Lee Oldford Churchill, Canada

Residency Period: Sept 1, 2016 – June 30, 2017


Bio

Born and raised in St. John’s, Newfoundland, Canada, Lee began her formal training at Sir Wilfred Grenfell College in Corner Brook, NL. In 1998 she transferred to the University of Alberta in Edmonton, majoring first in sculpture, then switching to painting and printmaking. At U of A she earned her BFA with Distinction in 2000 and then went on to earn a M.A. (Art Conservation) and M.A. (Art History) from Queen’s University, Kingston, ON in 2000 and 2006 respectively. She currently resides in Calgary, AB, Canada, where she works as the Paper Conservator at the Glenbow Museum and as an instructor at Wildflower Art Centre, City of Calgary. Her current work utilizes watercolour, pastel, acrylic, pen, and other media.


On-hiatus Proposal Summary

Working full time and parenting, Lee has struggled to maintain her “professional artist” status as designated by Canada Council for the Arts and other public institutions, which also qualifies her to apply for funding to sustain an artist career. She feels trapped in the circle of “not enough work=not enough sales and exposure=not enough money=having to be employed=not enough time=not enough work”.

While making art has been part of who she is, the pressure and stress of “being engaged” with her practice has driven her to the point where she feels her whole life may be happier if she just stopped, if she gave up defining herself as an artist-who-does-other-work-to-support-themselves and embraced being solely an arts-industry-employee.

Through her participation in RFAOH, she wants to give herself permission not to produce art, to ultimately examine if letting go of “being an artist” will make her feel less pressure and stress, and return some joy to this aspect of her life. Her requested residency period overlaps with her son’s school year during which time she may participate in some activities without the guilt of her inner voice screaming ‘if I have any time I should be making art’.

Although she is hesitant to set out too detailed a plan for fear of creating a high pressure situation similar to the one that she is in now as an artist, one of her on-hiatus activities may be taking a class in clay. It is an area that has no association to her past art practice, and she wants to see if she can engage meaningfully with the process of creating, or whether it has become so entwined with stress/anxiety that any attempt to create is a trigger for feelings of failure, anxiety and inadequacy about her self-identification as an artist.

She hopes this hiatus would give her time and clarity to make a decision whether defining herself as an artist is worth it, or if not being an artist is better for her mental health, family life, and relationships. If she decides to return to art, she hopes it would bring fresh inspiration and perspective.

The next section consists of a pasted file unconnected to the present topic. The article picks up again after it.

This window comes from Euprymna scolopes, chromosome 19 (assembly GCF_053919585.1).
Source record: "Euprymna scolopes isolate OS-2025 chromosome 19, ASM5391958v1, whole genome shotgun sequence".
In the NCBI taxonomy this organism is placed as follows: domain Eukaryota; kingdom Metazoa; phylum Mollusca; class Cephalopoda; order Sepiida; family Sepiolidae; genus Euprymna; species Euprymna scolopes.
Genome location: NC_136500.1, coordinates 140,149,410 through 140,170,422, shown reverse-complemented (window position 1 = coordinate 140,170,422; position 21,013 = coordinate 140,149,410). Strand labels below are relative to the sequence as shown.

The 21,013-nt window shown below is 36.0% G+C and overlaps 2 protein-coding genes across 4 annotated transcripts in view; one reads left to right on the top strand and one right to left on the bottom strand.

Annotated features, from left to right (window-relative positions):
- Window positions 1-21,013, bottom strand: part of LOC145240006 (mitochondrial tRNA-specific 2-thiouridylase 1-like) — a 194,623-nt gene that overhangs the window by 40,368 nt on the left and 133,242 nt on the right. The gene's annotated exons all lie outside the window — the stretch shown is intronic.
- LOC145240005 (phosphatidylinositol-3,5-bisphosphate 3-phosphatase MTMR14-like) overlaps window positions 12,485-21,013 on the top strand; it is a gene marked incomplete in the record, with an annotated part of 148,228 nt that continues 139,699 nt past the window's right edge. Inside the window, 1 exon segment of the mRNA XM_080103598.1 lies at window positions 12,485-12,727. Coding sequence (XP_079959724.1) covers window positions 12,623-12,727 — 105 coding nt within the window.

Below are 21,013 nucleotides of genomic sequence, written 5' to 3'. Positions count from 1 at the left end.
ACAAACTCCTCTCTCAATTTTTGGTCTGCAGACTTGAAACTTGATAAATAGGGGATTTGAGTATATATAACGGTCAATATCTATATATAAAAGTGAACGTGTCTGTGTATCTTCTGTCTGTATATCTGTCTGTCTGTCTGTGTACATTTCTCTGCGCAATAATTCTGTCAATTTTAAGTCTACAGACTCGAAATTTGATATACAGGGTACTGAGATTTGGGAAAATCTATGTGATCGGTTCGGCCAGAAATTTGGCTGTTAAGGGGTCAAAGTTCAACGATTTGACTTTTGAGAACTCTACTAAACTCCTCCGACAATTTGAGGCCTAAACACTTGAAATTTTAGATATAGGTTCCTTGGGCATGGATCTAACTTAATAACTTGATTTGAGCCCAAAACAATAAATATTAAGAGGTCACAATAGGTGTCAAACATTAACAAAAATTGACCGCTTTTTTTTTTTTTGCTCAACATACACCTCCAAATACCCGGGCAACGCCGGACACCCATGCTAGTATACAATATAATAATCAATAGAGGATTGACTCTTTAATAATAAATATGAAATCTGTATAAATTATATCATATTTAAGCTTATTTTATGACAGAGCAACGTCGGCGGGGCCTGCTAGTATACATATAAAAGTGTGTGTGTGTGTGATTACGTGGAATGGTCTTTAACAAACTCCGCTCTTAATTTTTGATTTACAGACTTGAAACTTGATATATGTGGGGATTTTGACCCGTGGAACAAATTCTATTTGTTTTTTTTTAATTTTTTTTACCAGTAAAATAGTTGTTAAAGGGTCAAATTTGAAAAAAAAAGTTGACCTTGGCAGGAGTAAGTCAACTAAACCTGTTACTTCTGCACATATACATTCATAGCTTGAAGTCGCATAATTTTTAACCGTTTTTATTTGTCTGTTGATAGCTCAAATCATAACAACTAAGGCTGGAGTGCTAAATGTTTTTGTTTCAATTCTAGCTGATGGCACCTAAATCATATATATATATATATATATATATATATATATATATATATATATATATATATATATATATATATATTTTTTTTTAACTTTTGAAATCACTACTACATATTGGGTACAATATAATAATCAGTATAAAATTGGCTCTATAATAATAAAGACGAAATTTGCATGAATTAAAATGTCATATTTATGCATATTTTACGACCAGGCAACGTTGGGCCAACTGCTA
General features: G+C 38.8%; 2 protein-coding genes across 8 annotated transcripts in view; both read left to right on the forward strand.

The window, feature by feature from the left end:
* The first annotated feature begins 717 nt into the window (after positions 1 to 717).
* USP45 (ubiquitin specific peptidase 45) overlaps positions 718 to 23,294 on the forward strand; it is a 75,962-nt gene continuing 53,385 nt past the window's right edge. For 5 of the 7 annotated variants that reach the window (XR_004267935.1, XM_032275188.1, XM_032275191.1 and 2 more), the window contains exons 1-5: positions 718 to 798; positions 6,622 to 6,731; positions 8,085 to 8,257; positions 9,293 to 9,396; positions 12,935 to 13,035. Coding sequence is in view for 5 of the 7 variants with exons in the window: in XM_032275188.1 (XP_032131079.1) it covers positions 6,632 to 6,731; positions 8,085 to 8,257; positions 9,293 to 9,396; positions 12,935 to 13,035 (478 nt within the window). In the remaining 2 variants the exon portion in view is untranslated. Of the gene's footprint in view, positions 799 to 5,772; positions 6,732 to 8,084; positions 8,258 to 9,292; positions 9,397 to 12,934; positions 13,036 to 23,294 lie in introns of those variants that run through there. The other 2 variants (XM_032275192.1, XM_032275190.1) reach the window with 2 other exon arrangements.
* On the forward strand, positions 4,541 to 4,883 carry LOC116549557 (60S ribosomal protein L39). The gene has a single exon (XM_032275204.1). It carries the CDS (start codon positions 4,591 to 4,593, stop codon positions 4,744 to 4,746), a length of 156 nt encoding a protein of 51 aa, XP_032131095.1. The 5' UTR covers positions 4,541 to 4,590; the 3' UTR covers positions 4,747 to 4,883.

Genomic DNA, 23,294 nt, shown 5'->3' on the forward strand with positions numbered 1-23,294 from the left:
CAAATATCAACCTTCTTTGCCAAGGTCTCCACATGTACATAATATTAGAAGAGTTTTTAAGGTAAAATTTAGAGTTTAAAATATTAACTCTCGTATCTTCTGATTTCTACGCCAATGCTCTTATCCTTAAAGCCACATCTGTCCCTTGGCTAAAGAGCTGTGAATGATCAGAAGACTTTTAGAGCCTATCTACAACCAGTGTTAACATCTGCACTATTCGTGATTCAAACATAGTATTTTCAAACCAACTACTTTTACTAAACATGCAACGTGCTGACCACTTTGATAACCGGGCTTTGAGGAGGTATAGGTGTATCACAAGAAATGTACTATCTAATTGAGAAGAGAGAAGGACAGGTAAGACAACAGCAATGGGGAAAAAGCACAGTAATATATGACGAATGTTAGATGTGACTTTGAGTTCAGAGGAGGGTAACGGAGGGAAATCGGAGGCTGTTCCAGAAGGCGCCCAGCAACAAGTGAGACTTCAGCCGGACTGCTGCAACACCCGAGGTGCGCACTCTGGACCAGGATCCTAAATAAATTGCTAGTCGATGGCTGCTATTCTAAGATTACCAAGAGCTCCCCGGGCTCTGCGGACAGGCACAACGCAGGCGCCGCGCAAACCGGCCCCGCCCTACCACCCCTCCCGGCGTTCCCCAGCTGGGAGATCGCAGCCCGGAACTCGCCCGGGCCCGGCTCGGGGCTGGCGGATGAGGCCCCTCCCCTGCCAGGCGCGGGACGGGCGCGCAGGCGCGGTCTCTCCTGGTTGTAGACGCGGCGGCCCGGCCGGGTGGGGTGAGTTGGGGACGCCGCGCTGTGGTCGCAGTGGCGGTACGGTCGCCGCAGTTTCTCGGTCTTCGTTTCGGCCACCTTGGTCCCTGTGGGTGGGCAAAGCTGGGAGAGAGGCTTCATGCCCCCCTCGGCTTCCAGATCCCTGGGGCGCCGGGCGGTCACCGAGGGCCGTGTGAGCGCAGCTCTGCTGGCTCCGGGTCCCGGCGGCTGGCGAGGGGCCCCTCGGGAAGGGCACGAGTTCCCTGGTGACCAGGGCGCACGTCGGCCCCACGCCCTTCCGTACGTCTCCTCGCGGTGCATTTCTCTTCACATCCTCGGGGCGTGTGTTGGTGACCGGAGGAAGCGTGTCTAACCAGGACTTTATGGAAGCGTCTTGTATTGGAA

Final Report

My experience as an RFAOH resident has been amazing. It is a cause for ongoing and future reflection that having an external, and thereby legitimizing, force say it was 'ok' not to make art, I let go of an immense amount of stress and gut-wrenching anxiety. I am not entirely comfortable with the idea that I need an outside agency validate my thoughts and actions.

I did the clay class I set out in my proposal and as I hoped it showed me that I am still in love with artmaking and am so very happy when I give myself over to the process. I had thought I would review Julia Cameron's "The Artist's Way" as well but I decided (after a few months of seriously avoiding getting it off the shelf) that my reluctance was something I should listen to. If I was dragging my heels, forcing myself to re-read it was against the spirit of my hiatus.

With my mother-in-law passing away and then my father being incredibly ill, my hiatus ended up looking very different than anyone could have thought. I spent a full two months of it away from everything focusing on the people who truly matter rather than immersed in the 'daily grind'. Both the hiatus and these events have drastically altered my perceptions and goals.

I still feel battered and broken. But there's been a release - like when you have a bad tooth and once the dentist fills it you realize how miserable it was and now you're a bit boneless.

I'm on the mend.

I'm human and I have bad habits.

I feel like my hiatus had changed me and that I won't try to shoehorn myself and my work into a mold we don't fit. But I know it is going to take constant vigilence to not fall into anxiety and let it push me into areas I'm not happy with. Whether my hiatus will change the look of my work, I don't know yet. But it will certainly change the spirt behind it.


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recent comments

On Jun 21 2017, Lee Churchill commented on June 20: If I knew where I wasn't supposed to be, I wouldn't go!! :-P If you've got some idea of how I can be[...]